The erasure of the category of 'honour'-based violence would not just place victims at risk. It would also erase over a decade of campaigning by organisations within minority communities which have fought for the recognition of these extremely dangerous acts of violence. However well-intended, we need to recognise that changing language which is essential for identifying individuals at risk.
I was bullied by girls for a lot of my childhood and teen years. I was a tall, skeletal, clumsy, opinionated, ginger - an easy target. I was teased, called names, tripped over in corridors and ostracised. To it's credit, my school dealt with this quite well; the girl were excluded, separated from their friends and the threats sunk in.
It is everyday terrorism against women, but it is not recognised as such because the targets are women, and the perpetrators are the very people who claim to love us. While many of us have been directly harmed by male violence, the threat alone is enough to keep women as a class in a state of fear, controlled, pliable. Yet when reporting on male violence, mainstream media neglects to call it what it is, with headlines often stating the sex of the victim while downplaying the sex of the perpetrator, if even mentioning him at all... I am tired of being polite. I am sick of trying to convince men of women's basic humanity. I am tired of asking men nicely to stop raping and killing us.
Ridding the world of gender inequality will, I believe, curb the increase in intimate abuse. I want to live in a world where no one is shamed because of their body, the money they earn or their perceived gender. The Istanbul Convention is the vehicle for tackling gender inequality, and that's why I support it.
Specialist women's centres are a vital resource for women often when they are at their most vulnerable and most in need of support. It is possible to realise lasting positive change for the thousands of women experiencing multiple disadvantage. But that can only happen if the existing organisations, those already providing holistic women-centred services, are able to survive.
Fear of sorcery also often prevents women and girls from speaking out about violence. 'They believe that if they accuse someone of violence than they will go to a marabout, a local witchdoctor, and they will do a spell against them,' says Kouyakaba. Girls therefore often choose to remain silent about violence they have experienced.
I want to help these women and the women here in the UK at the same time. Hence, I have organised the #SheInspiresMeDance fundraising event, which will take place on Jan 25th at The Cafe de Paris, London. I am excited to bring together dynamic women to experience the adrenalin boost and feel good factor of this night of self expression.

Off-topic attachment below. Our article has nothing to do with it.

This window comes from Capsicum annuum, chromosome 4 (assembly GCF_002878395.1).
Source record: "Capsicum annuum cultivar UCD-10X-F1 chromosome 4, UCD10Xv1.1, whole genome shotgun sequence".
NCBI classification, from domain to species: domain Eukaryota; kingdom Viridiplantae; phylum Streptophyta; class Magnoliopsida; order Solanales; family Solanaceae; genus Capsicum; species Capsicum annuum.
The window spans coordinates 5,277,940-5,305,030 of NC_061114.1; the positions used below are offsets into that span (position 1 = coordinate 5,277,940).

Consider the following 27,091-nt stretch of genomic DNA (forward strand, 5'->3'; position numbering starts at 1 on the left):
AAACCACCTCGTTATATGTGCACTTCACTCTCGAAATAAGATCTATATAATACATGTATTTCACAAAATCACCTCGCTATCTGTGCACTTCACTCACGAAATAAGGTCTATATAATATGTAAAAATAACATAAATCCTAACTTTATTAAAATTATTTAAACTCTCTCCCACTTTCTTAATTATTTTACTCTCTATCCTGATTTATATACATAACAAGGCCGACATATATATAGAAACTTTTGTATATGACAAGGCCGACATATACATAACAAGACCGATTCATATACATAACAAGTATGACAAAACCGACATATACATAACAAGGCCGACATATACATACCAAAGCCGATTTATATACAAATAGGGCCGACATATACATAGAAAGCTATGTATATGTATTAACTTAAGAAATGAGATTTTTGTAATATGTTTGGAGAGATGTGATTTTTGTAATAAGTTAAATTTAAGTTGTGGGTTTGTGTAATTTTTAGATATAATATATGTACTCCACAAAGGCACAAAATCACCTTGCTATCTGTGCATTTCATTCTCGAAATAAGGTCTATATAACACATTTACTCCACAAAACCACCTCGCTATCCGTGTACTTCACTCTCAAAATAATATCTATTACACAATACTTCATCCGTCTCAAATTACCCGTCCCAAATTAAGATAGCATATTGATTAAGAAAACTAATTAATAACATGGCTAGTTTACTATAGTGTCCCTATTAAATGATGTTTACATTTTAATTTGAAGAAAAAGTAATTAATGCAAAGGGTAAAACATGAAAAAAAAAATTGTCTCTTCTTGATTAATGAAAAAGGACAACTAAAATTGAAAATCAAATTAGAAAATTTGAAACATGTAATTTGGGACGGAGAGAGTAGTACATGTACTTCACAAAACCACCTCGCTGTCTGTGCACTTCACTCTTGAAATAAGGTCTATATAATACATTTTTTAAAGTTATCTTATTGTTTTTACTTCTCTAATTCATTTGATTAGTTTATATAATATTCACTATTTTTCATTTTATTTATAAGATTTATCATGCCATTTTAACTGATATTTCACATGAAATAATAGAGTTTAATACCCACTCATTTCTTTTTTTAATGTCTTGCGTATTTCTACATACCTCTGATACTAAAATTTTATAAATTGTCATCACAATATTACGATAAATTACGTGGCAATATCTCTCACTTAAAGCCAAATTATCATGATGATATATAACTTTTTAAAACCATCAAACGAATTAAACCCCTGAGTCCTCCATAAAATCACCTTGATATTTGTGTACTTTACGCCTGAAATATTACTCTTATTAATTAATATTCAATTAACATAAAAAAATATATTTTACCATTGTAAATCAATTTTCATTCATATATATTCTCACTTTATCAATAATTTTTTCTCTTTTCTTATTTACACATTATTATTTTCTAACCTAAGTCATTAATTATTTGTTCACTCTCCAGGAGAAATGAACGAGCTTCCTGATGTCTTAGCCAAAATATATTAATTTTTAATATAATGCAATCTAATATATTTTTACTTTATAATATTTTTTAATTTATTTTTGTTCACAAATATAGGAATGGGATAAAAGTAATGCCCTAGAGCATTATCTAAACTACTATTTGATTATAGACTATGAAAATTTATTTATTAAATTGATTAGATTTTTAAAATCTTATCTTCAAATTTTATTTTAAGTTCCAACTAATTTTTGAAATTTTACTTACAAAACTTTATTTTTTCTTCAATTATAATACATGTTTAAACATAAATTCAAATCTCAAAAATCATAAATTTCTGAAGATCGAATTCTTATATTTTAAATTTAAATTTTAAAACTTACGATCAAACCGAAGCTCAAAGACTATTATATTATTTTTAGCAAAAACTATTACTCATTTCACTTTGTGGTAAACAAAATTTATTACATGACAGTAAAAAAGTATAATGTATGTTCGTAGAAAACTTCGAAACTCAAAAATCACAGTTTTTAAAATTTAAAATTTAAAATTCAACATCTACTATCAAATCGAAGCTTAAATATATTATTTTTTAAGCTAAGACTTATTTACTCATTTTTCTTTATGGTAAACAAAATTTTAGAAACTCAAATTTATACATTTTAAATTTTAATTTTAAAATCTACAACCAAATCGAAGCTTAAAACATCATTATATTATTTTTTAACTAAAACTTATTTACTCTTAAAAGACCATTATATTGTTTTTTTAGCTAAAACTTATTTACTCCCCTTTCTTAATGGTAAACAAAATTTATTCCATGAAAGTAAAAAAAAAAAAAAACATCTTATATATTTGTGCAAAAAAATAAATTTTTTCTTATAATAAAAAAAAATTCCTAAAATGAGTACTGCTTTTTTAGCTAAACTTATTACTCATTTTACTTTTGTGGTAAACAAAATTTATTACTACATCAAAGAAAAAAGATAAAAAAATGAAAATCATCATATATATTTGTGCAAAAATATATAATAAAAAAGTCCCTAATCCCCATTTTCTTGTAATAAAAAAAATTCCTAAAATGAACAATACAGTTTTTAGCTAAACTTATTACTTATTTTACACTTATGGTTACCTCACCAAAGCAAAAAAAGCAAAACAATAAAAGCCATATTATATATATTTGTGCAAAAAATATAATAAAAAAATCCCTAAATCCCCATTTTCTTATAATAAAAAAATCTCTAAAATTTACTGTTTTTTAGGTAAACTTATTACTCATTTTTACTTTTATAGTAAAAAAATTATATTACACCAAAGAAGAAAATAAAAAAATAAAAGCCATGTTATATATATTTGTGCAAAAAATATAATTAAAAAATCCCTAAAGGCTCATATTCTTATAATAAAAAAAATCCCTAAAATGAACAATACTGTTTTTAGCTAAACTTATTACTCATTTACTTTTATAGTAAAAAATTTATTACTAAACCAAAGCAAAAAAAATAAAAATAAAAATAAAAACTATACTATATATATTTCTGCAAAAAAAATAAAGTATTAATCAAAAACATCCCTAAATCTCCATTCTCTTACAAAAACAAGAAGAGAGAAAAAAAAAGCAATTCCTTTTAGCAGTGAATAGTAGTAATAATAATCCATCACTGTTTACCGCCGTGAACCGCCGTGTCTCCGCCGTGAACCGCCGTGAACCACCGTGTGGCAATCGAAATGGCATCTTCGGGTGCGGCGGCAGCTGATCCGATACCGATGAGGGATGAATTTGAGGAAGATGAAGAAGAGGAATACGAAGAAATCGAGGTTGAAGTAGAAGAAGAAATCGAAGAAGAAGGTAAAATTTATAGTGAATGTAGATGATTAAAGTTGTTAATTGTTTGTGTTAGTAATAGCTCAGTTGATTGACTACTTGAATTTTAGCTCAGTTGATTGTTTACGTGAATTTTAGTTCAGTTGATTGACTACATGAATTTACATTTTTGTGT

How do you grieve for something that's not a physical being? You haven't lost a relative or friend, or your dog that you've had in the family since you were small. You don't get the usual 'I'm sorry for your loss', because have you actually lost anything? For anyone who's been through or going through this then of course the answer is yes.
Alex Chalk, MP submitted a Private Members Bill to Parliament and this week the House of Lords approved it. The Government was defeated on Monday as peers passed a Policing and Crime Bill amendment, which was tabled by Labour's Baroness Royall and supported by crossbenchers, Tories and Liberal Democrats. This is a great step forward.
In June 2012, the UK government signed the Council of Europe Convention on preventing and combating violence against women and domestic violence, known as the Istanbul Convention. But years later it still has yet to ratify the convention, which would bring into legal force measures, among others, requiring the UK to protect from and prevent violence against women, and to prosecute perpetrators who are nationals or resident in the UK - wherever they commit the act of violence... The longer the government drags its feet on ratifying the Istanbul Convention, the longer it seems to send the message that it is happier to pay lip service to the problem than actually taking concrete steps to solve it.
This Christmas potentially millions of girls living around the world will be facing the risk of sexual violence and exploitation. But putting an exact number on just how many is impossible. The problem is often hidden and concrete figures are hard to come by. These are invisible girls - children who fall through the cracks, who are frequently barely noticed and can face horrific sexual violence.
As the world marks the UN's International Day for the Elimination of Violence against Women, I stand with millions of men and women around the world to say NO to violence! We will not accept that violence is a part of culture. We reject any suggestions that women and girls are mere possessions to be used and abused.